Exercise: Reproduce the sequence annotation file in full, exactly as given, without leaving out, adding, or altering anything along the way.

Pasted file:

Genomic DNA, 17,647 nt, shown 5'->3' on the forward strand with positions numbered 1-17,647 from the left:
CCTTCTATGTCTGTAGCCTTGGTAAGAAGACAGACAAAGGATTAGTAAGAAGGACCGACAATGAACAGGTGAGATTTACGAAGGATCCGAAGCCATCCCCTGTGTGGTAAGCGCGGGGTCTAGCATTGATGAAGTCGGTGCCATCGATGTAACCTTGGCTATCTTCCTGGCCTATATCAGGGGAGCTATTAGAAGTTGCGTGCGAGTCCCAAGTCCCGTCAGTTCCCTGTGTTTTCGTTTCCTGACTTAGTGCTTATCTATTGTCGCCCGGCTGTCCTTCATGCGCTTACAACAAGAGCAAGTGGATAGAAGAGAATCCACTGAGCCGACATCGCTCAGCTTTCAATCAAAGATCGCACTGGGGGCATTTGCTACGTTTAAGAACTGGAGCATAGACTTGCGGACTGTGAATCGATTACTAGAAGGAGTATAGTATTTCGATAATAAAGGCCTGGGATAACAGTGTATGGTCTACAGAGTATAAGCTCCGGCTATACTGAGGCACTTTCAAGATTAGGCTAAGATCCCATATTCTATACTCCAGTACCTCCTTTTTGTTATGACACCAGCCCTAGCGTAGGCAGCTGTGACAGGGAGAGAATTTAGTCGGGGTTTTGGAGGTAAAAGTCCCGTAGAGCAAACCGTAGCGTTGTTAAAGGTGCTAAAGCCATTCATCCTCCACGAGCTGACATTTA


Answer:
Genomic DNA, 17,647 nt, shown 5'->3' on the forward strand with positions numbered 1-17,647 from the left:
CCTTCTATGTCTGTAGCCTTGGTAAGAAGACAGACAAAGGATTAGTAAGAAGGACCGACAATGAACAGGTGAGATTTACGAAGGATCCGAAGCCATCCCCTGTGTGGTAAGCGCGGGGTCTAGCATTGATGAAGTCGGTGCCATCGATGTAACCTTGGCTATCTTCCTGGCCTATATCAGGGGAGCTATTAGAAGTTGCGTGCGAGTCCCAAGTCCCGTCAGTTCCCTGTGTTTTCGTTTCCTGACTTAGTGCTTATCTATTGTCGCCCGGCTGTCCTTCATGCGCTTACAACAAGAGCAAGTGGATAGAAGAGAATCCACTGAGCCGACATCGCTCAGCTTTCAATCAAAGATCGCACTGGGGGCATTTGCTACGTTTAAGAACTGGAGCATAGACTTGCGGACTGTGAATCGATTACTAGAAGGAGTATAGTATTTCGATAATAAAGGCCTGGGATAACAGTGTATGGTCTACAGAGTATAAGCTCCGGCTATACTGAGGCACTTTCAAGATTAGGCTAAGATCCCATATTCTATACTCCAGTACCTCCTTTTTGTTATGACACCAGCCCTAGCGTAGGCAGCTGTGACAGGGAGAGAATTTAGTCGGGGTTTTGGAGGTAAAAGTCCCGTAGAGCAAACCGTAGCGTTGTTAAAGGTGCTAAAGCCATTCATCCTCCACGAGCTGACATTTA